Pakistani President Arif Alvi urged Muslim world leaders to unanimously raise their voices against blasphemy as Emmanuel Macron said that France would not "renounce the caricatures" of the Prophet Muhammad.
In his message on Friday on the occasion of Eid Milad-un Nabi, the observance of the birth of Muhammad, Alvi condemned the desecration of the prophet in the West.
The call for unity came two days after Pakistani Prime Minister Imran Khan wrote to leaders of Islamic countries to act collectively to counter what he termed as “growing Islamophobia” in non-Muslim countries.
“The recent statements at the leadership level and incidents of desecration of the Holy Quran are a reflection of this increasing Islamophobia that is spreading in European countries where sizeable Muslim population resides”, wrote Khan.
The Pakistani prime minister told Muslim state leaders that the time had come for the Islamic world to take this message with clarity and unity to the rest of the world, especially the Western world so an end is put to Islamophobia and "attacks" on Islam.
My letter to leaders of Muslim states to act collectively to counter the growing Islamophobia in non-Muslim states esp Western states causing increasing concern amongst Muslims the world over. pic.twitter.com/OFuaKGu2c1— Imran Khan (@ImranKhanPTI) October 28, 2020
Indian Prime Minister Narendra Modi, in the meantime, has supported France and condemned the recent terror attacks in France, including Thursday's knife attack in Nice and the beheading of a French teacher, who displayed the caricatures of the Islamic prophet in class two weeks ago.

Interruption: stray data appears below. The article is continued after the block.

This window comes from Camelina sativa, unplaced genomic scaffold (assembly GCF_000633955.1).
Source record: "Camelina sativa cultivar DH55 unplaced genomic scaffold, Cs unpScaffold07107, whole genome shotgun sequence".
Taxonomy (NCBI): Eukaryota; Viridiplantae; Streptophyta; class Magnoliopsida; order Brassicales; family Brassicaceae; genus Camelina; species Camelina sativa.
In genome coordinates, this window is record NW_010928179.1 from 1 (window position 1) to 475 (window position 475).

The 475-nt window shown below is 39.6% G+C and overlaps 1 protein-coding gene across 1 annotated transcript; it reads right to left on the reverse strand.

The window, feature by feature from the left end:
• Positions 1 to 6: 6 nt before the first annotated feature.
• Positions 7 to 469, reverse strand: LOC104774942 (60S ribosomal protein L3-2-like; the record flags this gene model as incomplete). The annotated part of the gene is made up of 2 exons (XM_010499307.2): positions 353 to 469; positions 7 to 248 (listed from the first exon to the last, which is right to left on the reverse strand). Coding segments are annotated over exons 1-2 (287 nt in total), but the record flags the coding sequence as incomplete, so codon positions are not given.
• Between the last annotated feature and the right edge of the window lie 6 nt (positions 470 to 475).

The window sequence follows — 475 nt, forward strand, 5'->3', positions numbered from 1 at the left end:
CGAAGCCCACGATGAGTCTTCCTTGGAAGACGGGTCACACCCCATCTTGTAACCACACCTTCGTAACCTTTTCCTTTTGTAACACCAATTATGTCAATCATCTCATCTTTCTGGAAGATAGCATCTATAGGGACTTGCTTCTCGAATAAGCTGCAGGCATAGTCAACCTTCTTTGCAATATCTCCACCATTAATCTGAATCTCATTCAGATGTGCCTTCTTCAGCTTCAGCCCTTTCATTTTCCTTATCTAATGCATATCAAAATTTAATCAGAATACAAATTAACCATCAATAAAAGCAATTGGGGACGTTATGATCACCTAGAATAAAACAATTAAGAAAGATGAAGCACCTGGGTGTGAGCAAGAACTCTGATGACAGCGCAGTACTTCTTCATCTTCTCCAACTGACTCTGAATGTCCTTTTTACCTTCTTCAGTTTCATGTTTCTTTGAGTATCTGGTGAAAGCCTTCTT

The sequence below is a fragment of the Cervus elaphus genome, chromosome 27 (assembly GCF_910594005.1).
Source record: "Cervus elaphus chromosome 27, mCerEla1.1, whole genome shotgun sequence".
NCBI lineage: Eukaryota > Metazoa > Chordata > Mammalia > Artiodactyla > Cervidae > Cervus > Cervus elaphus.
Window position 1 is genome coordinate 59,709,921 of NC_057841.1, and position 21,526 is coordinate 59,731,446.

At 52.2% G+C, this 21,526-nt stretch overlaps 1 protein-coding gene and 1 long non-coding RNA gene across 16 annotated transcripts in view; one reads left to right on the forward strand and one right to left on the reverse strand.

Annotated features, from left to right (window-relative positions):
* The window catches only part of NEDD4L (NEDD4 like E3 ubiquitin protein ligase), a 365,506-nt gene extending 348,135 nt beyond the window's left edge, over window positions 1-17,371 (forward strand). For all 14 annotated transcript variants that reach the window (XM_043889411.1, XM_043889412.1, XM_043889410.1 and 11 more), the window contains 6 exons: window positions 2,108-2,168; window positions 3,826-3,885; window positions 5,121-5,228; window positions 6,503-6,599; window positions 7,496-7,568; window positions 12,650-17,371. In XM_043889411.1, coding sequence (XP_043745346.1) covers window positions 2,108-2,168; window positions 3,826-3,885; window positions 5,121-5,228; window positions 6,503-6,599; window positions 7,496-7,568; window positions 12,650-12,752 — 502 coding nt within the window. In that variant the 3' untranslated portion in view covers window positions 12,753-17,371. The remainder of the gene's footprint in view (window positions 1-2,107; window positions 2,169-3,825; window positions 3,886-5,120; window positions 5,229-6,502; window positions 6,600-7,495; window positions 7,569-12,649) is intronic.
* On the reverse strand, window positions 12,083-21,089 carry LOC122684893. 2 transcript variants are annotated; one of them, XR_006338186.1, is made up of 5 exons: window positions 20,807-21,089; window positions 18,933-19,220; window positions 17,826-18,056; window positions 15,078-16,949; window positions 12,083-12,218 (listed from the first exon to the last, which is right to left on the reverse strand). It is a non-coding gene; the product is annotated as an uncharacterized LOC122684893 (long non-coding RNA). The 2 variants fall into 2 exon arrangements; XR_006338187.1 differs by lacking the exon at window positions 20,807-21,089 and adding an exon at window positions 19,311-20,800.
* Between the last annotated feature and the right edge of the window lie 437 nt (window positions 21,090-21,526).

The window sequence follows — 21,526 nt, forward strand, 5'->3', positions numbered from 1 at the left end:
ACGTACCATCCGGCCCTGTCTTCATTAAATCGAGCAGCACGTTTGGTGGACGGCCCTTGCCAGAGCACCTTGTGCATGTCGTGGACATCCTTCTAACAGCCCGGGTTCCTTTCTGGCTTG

I strongly condemn the recent terrorist attacks in France, including today's heinous attack in Nice inside a church. Our deepest and heartfelt condolences to the families of the victims and the people of France. India stands with France in the fight against terrorism.— Narendra Modi (@narendramodi) October 29, 2020
Meanwhile, Indian Foreign Secretary Harsh Vardhan Shringla, who arrived in Paris in the wake of the attacks on Thursday, said both countries face threats from radical elements.
“India and France face similar non-traditional security threats in the form of radicalism and terrorism, and increasingly cyber-security challenges. In some respects these are linked – not least because online radicalisation has emerged as a pressing concern. Both India and France have suffered”, he said in a speech at the Institut Francais des Relations Internationales in Paris on Thursday.
The statements come as France is in mourning after three people were killed in a knife attack at a church in the city of Nice on Thursday. French President Macron termed it an "Islamist terrorist attack", and the country has raised its national security alert system to the highest "attack emergency" level.
The incident occurred days after a radicalised teen of Chechen origin beheaded 47-year-old history teacher Samuel Paty on 16 October in the outskirts of Paris for showing caricatures of the Prophet Muhammad to his students.
In 2005, Prophet Muhammad cartoons appeared in a Danish newspaper, leading to protests across the world, including violent demonstrations and riots in some Islamic countries. Depictions of the prophet are considered offensive to Muslims.
The cartoon was published again in the French satirical magazine Charlie Hebdo in 2015, triggering attacks on its offices, in which 12 people were killed.